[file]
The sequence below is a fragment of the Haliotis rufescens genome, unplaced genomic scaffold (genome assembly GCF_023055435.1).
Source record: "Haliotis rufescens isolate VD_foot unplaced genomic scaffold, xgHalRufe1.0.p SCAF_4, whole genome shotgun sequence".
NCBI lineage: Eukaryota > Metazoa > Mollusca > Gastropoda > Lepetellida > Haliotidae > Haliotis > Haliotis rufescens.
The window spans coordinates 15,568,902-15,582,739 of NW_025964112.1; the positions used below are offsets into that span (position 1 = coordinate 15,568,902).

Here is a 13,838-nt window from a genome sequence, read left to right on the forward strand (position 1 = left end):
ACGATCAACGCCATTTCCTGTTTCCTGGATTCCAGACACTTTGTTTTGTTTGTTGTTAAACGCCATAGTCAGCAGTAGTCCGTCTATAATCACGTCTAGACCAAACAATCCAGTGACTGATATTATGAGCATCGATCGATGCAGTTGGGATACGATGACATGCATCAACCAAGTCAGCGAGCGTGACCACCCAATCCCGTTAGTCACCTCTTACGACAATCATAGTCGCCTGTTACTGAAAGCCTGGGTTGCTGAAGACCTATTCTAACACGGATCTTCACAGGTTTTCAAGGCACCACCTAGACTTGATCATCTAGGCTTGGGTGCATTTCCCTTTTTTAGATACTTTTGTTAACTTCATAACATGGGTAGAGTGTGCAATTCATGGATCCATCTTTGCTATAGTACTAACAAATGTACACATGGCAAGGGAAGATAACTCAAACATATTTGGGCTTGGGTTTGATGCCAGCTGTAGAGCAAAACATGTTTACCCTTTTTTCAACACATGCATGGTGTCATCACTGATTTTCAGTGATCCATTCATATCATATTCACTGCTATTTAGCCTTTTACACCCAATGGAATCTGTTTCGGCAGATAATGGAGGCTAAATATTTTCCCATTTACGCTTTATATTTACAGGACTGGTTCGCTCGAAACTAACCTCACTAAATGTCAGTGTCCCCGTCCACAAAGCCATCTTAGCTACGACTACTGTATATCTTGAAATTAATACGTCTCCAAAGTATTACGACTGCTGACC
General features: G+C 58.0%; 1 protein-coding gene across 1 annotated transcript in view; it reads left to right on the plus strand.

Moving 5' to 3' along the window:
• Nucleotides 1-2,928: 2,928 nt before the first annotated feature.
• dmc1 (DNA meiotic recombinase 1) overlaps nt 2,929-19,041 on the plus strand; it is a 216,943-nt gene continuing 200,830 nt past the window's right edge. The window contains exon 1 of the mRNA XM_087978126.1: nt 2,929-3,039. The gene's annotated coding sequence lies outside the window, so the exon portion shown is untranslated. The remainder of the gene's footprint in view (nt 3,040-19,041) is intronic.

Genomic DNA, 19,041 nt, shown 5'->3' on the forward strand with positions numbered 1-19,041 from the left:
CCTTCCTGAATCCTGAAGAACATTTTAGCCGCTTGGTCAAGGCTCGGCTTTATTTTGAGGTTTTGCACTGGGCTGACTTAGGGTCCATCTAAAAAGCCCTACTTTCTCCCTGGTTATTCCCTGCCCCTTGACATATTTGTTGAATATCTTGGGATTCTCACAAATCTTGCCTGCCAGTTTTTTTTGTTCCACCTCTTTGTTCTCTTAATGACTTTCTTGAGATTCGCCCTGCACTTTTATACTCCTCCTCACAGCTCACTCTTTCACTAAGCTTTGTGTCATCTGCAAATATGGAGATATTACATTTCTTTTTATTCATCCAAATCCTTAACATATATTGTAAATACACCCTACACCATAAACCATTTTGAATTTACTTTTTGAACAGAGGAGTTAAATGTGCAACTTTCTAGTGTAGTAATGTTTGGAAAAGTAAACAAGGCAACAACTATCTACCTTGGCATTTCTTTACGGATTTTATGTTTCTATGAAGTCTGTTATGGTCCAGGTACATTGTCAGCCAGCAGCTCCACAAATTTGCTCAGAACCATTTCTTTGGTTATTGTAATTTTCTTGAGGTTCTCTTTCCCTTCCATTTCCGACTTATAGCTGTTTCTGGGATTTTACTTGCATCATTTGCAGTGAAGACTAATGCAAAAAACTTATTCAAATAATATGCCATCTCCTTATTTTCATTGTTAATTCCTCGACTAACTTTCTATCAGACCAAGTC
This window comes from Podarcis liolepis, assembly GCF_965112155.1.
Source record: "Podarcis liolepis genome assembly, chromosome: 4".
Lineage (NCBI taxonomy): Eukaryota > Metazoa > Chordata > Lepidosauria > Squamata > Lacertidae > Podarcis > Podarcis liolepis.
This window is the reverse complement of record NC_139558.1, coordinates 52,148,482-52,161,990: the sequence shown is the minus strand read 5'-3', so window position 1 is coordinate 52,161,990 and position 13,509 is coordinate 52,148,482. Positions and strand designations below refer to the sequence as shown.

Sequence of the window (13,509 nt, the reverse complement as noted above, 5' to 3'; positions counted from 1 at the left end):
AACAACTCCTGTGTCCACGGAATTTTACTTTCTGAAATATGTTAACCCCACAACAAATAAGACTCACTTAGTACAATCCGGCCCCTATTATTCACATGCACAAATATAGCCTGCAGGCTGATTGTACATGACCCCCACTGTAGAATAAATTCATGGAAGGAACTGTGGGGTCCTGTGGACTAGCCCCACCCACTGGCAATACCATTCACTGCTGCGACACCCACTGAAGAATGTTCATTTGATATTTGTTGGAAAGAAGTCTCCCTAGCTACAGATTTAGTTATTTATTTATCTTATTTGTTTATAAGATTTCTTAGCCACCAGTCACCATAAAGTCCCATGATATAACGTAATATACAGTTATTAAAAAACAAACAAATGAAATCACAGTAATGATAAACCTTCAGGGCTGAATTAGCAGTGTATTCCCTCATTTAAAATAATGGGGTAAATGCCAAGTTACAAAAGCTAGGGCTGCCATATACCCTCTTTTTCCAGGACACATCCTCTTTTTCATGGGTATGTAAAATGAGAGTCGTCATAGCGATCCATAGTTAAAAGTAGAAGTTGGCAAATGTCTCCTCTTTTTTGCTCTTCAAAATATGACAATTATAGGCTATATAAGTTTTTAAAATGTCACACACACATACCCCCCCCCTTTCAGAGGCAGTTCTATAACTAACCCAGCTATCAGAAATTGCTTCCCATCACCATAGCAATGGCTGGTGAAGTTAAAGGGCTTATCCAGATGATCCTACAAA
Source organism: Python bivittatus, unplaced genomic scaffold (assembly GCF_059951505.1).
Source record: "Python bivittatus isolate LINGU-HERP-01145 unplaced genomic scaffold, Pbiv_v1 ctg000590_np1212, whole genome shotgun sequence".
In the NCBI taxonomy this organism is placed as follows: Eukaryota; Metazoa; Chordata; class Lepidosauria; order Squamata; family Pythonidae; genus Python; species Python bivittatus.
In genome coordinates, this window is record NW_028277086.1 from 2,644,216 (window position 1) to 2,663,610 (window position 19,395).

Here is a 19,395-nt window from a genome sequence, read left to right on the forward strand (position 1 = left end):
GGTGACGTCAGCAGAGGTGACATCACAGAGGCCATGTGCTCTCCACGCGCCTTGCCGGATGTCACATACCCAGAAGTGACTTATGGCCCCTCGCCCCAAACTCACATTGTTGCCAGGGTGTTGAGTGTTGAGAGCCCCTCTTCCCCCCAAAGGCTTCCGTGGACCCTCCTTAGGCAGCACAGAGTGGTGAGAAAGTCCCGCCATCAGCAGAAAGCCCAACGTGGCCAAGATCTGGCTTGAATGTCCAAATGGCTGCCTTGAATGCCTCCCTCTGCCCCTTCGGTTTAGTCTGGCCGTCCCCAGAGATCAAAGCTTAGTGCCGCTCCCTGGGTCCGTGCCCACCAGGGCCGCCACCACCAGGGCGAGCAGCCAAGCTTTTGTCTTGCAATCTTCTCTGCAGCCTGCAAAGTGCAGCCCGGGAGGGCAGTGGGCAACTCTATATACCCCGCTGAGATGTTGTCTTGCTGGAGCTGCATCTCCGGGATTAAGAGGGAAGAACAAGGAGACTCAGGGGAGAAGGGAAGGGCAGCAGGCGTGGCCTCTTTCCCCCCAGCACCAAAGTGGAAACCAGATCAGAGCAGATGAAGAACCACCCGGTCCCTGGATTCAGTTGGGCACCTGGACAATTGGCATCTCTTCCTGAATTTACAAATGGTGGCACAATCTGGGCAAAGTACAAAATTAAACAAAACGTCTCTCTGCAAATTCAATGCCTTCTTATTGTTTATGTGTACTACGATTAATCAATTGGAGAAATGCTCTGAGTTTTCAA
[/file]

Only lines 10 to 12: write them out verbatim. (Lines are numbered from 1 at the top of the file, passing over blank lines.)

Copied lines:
• dmc1 (DNA meiotic recombinase 1) overlaps nt 2,929-19,041 on the plus strand; it is a 216,943-nt gene continuing 200,830 nt past the window's right edge. The window contains exon 1 of the mRNA XM_087978126.1: nt 2,929-3,039. The gene's annotated coding sequence lies outside the window, so the exon portion shown is untranslated. The remainder of the gene's footprint in view (nt 3,040-19,041) is intronic.

Genomic DNA, 19,041 nt, shown 5'->3' on the forward strand with positions numbered 1-19,041 from the left:
CCTTCCTGAATCCTGAAGAACATTTTAGCCGCTTGGTCAAGGCTCGGCTTTATTTTGAGGTTTTGCACTGGGCTGACTTAGGGTCCATCTAAAAAGCCCTACTTTCTCCCTGGTTATTCCCTGCCCCTTGACATATTTGTTGAATATCTTGGGATTCTCACAAATCTTGCCTGCCAGTTTTTTTTGTTCCACCTCTTTGTTCTCTTAATGACTTTCTTGAGATTCGCCCTGCACTTTTATACTCCTCCTCACAGCTCACTCTTTCACTAAGCTTTGTGTCATCTGCAAATATGGAGATATTACATTTCTTTTTATTCATCCAAATCCTTAACATATATTGTAAATACACCCTACACCATAAACCATTTTGAATTTACTTTTTGAACAGAGGAGTTAAATGTGCAACTTTCTAGTGTAGTAATGTTTGGAAAAGTAAACAAGGCAACAACTATCTACCTTGGCATTTCTTTACGGATTTTATGTTTCTATGAAGTCTGTTATGGTCCAGGTACATTGTCAGCCAGCAGCTCCACAAATTTGCTCAGAACCATTTCTTTGGTTATTGTAATTTTCTTGAGGTTCTCTTTCCCTTCCATTTCCGACTTATAGCTGTTTCTGGGATTTTACTTGCATCATTTGCAGTGAAGACTAATGCAAAAAACTTATTCAAATAATATGCCATCTCCTTATTTTCATTGTTAATTCCTCGACTAACTTTCTATCAGACCAAGTC